Walden World

The wacky and wonderful tales of Beth's and Catherine's global adventures. And all things Walden too.

Saturday, December 27, 2008

San Simon: One Tough God

If I didn´t have photos to prove this, everyone would think C and I were making this up. In fact last night an employee at the lodge we´re staying in could only say: you´re drunk¨ when we reported on our encounter with San Simon.

The indigenous Mayans in many ways remain a pagan people, much to the chagrin of the evangelists who are taking over Guatemala and to the annoyance of the Catholic church which has basically learned over 500 years to just put up with it. However the church was not so forgiving in the past. There was a Mayan God in the Lago Aititlan region many years ago and a priest became so angry at the idol that he chopped off it´s arms and legs. Suddenly, so the story goes, the god now spontaneously appeared in four more regions of the country. He was eventually called San Simon "Saint Simon" but he is also thought to be Judas Iscariot who betrayed Christ, Pedro Alvarado the butcher Conquistador who slaughtered the Aztecs as well as a form of an old Mayan fertility god. In any event whoever he is, is one mean hombre.

In the town of Zunil where one of the manifestations of the God has appeared, San Simon holds court and many come to pray to him and ask of him favours or relief from or the placement of curses. San Simon can help people but he can also do very bad things should a worshipper request such a favour.

Every year the Confradis or Catholic Mayan lay brotherhood decide in whose house he will reside for the year and in a large procession which is helf on October 28 he is carried to his new home. It is considered a great honour to have San Simon in your domina and the householder will benefit from some of the revenues from photo-ops charged for a picture of San Simon. However with the honour comes the many tasks involved in hosting him.

C and I were taken to visit San Simon by Josh, a guide who has lived in Xela for many years and has a very depthful knowledge and respect of the country and the Mayan people. He tried to prepare us for San Simon but I am not sure anyone could properly do this.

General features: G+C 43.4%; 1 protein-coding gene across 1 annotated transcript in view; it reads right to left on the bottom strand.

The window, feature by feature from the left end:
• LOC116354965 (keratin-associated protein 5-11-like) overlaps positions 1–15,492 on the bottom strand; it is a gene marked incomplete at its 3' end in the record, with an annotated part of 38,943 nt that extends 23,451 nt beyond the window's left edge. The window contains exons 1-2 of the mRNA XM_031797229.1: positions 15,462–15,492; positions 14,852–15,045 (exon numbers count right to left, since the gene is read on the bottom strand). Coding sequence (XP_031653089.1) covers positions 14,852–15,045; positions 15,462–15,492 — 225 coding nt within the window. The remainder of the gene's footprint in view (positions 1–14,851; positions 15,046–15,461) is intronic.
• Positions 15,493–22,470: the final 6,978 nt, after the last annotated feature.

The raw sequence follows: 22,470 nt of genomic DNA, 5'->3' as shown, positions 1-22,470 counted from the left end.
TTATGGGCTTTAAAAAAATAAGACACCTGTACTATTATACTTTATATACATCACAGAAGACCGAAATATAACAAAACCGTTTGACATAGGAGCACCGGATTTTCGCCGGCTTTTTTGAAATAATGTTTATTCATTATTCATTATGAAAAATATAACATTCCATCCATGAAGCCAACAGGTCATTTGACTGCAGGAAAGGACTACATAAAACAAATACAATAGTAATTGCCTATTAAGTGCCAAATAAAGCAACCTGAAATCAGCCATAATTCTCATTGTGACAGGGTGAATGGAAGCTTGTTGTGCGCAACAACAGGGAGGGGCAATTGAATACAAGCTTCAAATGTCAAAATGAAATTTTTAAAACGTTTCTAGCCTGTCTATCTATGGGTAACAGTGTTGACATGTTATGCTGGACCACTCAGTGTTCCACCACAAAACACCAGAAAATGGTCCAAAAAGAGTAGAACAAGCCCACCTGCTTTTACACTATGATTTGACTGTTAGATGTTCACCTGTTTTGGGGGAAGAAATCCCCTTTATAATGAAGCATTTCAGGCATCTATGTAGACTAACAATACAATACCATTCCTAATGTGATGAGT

We walked down a small alleyway in the little town, following hand painted signs saying "San Simon this way". We came to a concrete garage space where there was the seat of San Simon. He was a mannequin, the kind from a department store, and of a male child I think, wearing what appeared to be an expensive motorcycle suit, golden hip hop bling hanging around his neck, a thin black moustache painted on the mannequin face. He sported black leather gloves, a red Bloods´ bandana on his head over which sat a large cowboy hat. He held a wooden staff and wore very tough cowboy boots. He also sported dark aviator sunglasses too large for his face and smoked a lit cigarette from a cigarette holder. He looked alot like Duke from Doonesbury frankly and the comparison doesn´t end there. San Simon, like Duke, relishes a lifestyle of danger and excess.

In front of him on the ground were some 60-70 lit candles in an array of colours representing the prayers that people had asked him to fulfill. On the floor amidst the candles were shapes set out in coloured sand representing spells.

A Shaman dressed in ordinary clothes helped a man at the altar who had come to ask San Simon for some kind of help. He snapped his fingers repeatedly above the man's head and chanted incantations; he removed the enormous cowboy hat and placed it on the supplicant's head so that he could share San Simon´s power.

After the incantations ended, the supplicant and Shaman got up and went over to San Simon, the Shaman tipped the chair back and the old man, still sporting the magical hat, poured Guatemalan fire water down San Simon´s throat, apparently a favourite liquor of his. Once San Simon had finished his drink his chair was returned to his resting postion and the Shaman lit a new cigarette put it in the holder and returned it to San Simon´s mouth.

Josh advised that San Simon´s clothes are changed daily and he is always adorned with the bling, sunglasses and tough guy outfit. At night the host or Shaman undresses San Simon and puts him to bed and wakes him the next day, dress him and places him again in his chair.

Outside the garage, a small homespun store sold candles, firewater liquor and cigarettes, all for supplicants as offerings to San Simon.

In back of the house large piles of ashes covered three homemade alters where sacrifices were made to the God. The remains of feathe roasted sacrificial chickens lay cold in the black soot. A pen of potential sacrifices sat nearby, the hens and roosters clucking and apparently oblivious to their fate as offering to this one very tough god. Hanging from the front of the concrete alter hung a severed chicken head that stared back at us; a reminder for C as to why it was not a good idea to liberate this current batch.

I duly paid my 20 Quetzales for two photos, even though the Shaman only noticed that I took one. I was relieved at my honesty as I watched as the Shaman placed my bills into the basket which sat on San Simon´s lap.

An ancient fertility God, a Conquistador and the man who betrayed Christ. Like the Mayans, I had no wish to cross him.


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